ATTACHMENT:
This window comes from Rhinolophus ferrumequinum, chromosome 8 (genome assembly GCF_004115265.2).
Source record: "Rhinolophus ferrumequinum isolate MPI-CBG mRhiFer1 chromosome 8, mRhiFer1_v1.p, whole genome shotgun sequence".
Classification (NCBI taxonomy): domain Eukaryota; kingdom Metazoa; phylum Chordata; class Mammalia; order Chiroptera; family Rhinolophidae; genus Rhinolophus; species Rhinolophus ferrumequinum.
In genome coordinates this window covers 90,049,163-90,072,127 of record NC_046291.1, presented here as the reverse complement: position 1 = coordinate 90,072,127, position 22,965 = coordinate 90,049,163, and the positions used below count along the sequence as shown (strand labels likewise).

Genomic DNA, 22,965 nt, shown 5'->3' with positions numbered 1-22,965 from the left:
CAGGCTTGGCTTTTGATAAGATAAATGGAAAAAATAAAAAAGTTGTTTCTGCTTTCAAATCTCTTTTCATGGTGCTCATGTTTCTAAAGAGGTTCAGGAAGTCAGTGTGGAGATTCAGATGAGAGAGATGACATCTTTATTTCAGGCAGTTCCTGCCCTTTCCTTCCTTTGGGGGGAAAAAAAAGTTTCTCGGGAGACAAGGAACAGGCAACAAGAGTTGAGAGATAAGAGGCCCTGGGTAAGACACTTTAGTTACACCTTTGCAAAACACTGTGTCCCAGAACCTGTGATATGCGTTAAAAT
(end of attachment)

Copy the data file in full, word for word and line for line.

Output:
This window comes from Rhinolophus ferrumequinum, chromosome 8 (genome assembly GCF_004115265.2).
Source record: "Rhinolophus ferrumequinum isolate MPI-CBG mRhiFer1 chromosome 8, mRhiFer1_v1.p, whole genome shotgun sequence".
Classification (NCBI taxonomy): domain Eukaryota; kingdom Metazoa; phylum Chordata; class Mammalia; order Chiroptera; family Rhinolophidae; genus Rhinolophus; species Rhinolophus ferrumequinum.
In genome coordinates this window covers 90,049,163-90,072,127 of record NC_046291.1, presented here as the reverse complement: position 1 = coordinate 90,072,127, position 22,965 = coordinate 90,049,163, and the positions used below count along the sequence as shown (strand labels likewise).

Genomic DNA, 22,965 nt, shown 5'->3' with positions numbered 1-22,965 from the left:
CAGGCTTGGCTTTTGATAAGATAAATGGAAAAAATAAAAAAGTTGTTTCTGCTTTCAAATCTCTTTTCATGGTGCTCATGTTTCTAAAGAGGTTCAGGAAGTCAGTGTGGAGATTCAGATGAGAGAGATGACATCTTTATTTCAGGCAGTTCCTGCCCTTTCCTTCCTTTGGGGGGAAAAAAAAGTTTCTCGGGAGACAAGGAACAGGCAACAAGAGTTGAGAGATAAGAGGCCCTGGGTAAGACACTTTAGTTACACCTTTGCAAAACACTGTGTCCCAGAACCTGTGATATGCGTTAAAAT